Solaris Books, 2010, 453 pages
Shine: a collection of gems that throw light on a brighter future. Some of the world's most talented SF writers (including Alastair Reynolds, Kay Kenyon and Jason Stoddard) show how things can change for the better. From gritty polyannas to workable futures, from hard-fought progress to a better tomorrow; heart-warming and mind-expanding stories that will (re-) awaken the optimist in you!
I am doing terrible with my Mount TBR Challenge. I blame my books1001 assignment. Believe me, my review of A Dance to the Music of Time is going to be epic. Because if I have to read 3000 pages, you're going to read one huge-ass review about it.
Anyway, I finally knocked one (one!) book off my Mount TBR list: Shine: An Anthology of Optimistic SF. This is a fairly short anthology of international authors, and the editor, Jetse de Vries, still maintains an "Optimistic SF Open Platform".
In general, the stories were fun to read, but few rose above average. The theme is a future that is not necessarily paradise — in fact, ironically, most futures depicted in this collection are pretty depressing — but one with hope, where things are either getting better or there is the possibility of making things better. It's all near-future, more or less realistic SF; most are not really "hard SF" stories, but there is no science fantasy or space opera.
Some of the authors are well known; many only have a few online publishing credits.
The stories are:
The Earth of Yunhe, by Eric Gregory: One of the only stories to take place off-planet. A group of colonists have settled a planet and the bureaucrats in charge, including the main character's father, are trying to administer it according to the laws of the old country, even though it appears that they have been cut off and forgotten. The main character's brother is a genius who has an idea that might save the colony, but of course they face opposition from those afraid of change and non-conformity.
The Greenman Watches the Black Bar Go Up, Up, Up by Jacques Barcia: Set in Recife, Brazil, an ex-rebel is recruited by a mysterious online group to research a new start-up.
Overhead, by Jason Stoddard: Instead of geeks inheriting the Earth, they inherit the moon and the stars.
Summer Ice, by Holly Phillips: One of the weaker stories in the collection, basically about a transplanted artist figuring out her niche in a new city.
Sustainable Development, by Paula R. Stiles: A very short story about micro-loans to African villages helping fund robots to do "women's work."
The Church of Accelerated Redemption, by Gareth L. Powell & Aliette de Bodard: An American freelance engineer in France gets caught up in a religious dispute concerning the humanity of artificial intelligences.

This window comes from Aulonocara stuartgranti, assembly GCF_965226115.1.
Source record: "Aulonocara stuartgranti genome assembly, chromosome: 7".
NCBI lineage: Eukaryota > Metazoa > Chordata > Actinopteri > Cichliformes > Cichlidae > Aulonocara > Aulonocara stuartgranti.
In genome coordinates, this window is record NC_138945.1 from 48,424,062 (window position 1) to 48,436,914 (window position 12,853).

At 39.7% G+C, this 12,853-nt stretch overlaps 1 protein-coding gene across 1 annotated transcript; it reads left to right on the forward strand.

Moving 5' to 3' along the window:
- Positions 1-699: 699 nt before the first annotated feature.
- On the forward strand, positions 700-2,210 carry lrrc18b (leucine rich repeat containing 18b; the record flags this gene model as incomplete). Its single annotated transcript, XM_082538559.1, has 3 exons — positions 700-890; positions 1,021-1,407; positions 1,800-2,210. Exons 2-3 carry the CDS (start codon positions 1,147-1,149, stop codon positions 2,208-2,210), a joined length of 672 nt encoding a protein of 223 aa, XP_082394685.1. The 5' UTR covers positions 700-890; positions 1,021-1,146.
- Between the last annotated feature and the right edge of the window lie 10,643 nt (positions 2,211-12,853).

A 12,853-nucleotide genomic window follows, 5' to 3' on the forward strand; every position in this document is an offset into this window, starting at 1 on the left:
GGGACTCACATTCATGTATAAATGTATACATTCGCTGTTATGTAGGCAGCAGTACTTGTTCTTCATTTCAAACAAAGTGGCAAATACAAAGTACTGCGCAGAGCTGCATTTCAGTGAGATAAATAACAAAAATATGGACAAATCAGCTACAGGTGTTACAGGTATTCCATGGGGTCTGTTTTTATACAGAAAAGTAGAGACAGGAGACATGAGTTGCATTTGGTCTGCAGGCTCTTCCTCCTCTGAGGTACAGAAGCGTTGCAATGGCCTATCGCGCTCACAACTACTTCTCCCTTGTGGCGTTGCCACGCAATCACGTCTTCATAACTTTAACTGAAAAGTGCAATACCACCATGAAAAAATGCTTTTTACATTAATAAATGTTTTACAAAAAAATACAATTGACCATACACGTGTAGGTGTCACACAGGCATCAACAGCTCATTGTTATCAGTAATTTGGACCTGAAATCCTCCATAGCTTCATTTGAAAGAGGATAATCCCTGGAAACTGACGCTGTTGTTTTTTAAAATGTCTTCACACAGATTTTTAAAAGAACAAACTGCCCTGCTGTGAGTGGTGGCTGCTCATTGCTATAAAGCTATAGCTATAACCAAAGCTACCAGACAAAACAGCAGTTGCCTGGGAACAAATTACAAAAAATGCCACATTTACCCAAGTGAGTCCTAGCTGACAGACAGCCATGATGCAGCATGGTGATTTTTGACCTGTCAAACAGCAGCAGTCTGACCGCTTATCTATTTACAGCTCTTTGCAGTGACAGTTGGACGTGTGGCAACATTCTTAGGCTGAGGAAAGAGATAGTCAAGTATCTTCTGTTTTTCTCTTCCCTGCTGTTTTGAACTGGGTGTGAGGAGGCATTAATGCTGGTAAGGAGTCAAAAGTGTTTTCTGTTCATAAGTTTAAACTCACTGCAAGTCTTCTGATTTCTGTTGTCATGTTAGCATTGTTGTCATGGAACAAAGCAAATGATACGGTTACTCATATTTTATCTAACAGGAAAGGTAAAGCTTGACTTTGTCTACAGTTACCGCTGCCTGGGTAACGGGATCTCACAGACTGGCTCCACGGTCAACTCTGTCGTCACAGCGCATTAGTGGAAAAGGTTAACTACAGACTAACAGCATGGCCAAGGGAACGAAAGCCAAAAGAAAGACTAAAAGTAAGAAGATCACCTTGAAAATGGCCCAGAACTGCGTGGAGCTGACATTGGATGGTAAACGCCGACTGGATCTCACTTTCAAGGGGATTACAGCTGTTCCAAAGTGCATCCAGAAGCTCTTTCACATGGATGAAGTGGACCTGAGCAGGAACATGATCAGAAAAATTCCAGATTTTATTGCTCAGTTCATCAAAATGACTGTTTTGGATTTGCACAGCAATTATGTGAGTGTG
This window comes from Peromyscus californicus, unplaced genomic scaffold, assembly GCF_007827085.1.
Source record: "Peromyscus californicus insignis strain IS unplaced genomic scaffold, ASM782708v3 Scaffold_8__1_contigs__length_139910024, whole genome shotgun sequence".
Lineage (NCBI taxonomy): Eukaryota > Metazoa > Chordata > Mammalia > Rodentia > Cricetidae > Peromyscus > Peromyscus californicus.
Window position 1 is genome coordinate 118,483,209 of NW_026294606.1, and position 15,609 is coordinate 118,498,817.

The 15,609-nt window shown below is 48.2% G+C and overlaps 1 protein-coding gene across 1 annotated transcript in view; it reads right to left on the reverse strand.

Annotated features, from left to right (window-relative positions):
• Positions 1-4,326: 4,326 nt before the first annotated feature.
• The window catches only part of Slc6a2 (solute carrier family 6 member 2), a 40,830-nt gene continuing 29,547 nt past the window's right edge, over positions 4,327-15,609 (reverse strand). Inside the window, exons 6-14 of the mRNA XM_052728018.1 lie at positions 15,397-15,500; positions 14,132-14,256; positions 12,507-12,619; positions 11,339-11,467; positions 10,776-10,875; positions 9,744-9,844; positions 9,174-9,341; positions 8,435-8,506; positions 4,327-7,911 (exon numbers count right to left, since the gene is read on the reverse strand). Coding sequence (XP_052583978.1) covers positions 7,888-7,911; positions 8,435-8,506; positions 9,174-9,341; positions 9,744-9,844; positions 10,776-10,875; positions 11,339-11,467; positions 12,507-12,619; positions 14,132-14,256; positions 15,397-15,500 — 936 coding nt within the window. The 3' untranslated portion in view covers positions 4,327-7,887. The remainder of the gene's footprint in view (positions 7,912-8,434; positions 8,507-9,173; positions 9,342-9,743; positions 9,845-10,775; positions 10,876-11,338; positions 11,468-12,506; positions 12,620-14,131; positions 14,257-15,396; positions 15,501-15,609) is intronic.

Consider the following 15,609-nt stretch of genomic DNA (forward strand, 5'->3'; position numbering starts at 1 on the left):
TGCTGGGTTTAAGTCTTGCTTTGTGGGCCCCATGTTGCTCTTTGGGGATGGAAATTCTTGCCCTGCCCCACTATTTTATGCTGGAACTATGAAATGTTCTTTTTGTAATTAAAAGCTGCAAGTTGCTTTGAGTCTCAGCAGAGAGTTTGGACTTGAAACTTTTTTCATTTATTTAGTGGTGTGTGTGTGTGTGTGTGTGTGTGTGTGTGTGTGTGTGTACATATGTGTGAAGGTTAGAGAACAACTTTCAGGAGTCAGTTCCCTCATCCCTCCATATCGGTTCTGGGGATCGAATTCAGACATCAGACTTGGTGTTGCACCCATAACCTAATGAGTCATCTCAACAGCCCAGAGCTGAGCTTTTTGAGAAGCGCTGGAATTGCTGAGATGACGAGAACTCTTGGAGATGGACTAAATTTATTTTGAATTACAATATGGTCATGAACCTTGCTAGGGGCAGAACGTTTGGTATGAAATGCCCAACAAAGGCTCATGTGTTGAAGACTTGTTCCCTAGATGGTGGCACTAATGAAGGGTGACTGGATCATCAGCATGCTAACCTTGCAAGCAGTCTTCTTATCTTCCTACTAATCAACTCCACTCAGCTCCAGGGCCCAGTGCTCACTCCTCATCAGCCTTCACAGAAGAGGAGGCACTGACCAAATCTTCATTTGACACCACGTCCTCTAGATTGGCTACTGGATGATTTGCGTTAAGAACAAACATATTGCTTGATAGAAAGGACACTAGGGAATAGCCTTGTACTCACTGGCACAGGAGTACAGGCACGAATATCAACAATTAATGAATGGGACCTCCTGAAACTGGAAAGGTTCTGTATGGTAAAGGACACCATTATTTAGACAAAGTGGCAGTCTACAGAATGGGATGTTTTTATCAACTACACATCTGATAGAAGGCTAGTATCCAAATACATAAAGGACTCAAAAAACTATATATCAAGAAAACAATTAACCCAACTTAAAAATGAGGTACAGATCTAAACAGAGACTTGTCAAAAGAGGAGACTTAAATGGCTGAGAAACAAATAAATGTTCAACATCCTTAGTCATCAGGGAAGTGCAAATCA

The Solnet Ascendancy, by Lavie Tidhar: A small Pacific island nation takes advantage of new technology to outpace its larger nation-state rivals.
Twittering the Stars, by Mari Ness: One of the more entertaining stories, though mostly for the innovativeness of the format: it's a story about a space crew sent out to the Kuiper Belt and back, told entirely in Twitter feeds.
Seeds, by Silvia Moreno-Garcia: A satire of the current domination of agribusiness by rapacious corporations like Monsanto, with a more hopeful outcome.
At Budokan, by Alastair Reynolds: Jurassic Park + Metallica. This was one of my favorites.
Sarging Rasmussen: A Report (by Organic), by Gord Sellar: You will find this story amusing or not depending on what you think of Pick-Up Artists. The premise being that a PUA uses his social engineering tricks on UN officials and other important bureaucrats in the name of environmental activism.
Scheherazade Cast in Starlight, by Jason Andrew: Very short and meh story about an online revolution in Iran. Zendegi did it better.
Russian Roulette 2020, by Eva Maria Chapman: A bunch of rich American kids glued to their future-equivalent iPads and XBoxes are sent to a Russian commune, with fairly amusing results.
Castoff World, by Kay Kenyon: This is a rather sad tale, and the closest to a dystopia, though hopeful at the end, and one of my favorites in the collection. It's about a little girl living on a NORA (Nanobotic Oceanic Refuse Accumulator) after civilization has collapsed.
Paul Kishosha's Children, by Ken Edgett: A light-hearted story about a show-and-tell for African schoolchildren creating an iconic character that inspires a new space age.
Ishin, by Madeline Ashby: A pair of freelance "mercenaries" trying to do some good in the midst of warfare, revolutions, and upheaval.
Verdict: A few stories were quite good, but while ambitious and optimistic in its intentions, this is a fairly mediocre collection of near-future SF, with a variety of writers not all of whom are particularly impressive. If the theme or any of the authors really appeal to you, then it's certainly not a bad collection, but I've read much better anthologies and I wouldn't rush out to buy Shine II.
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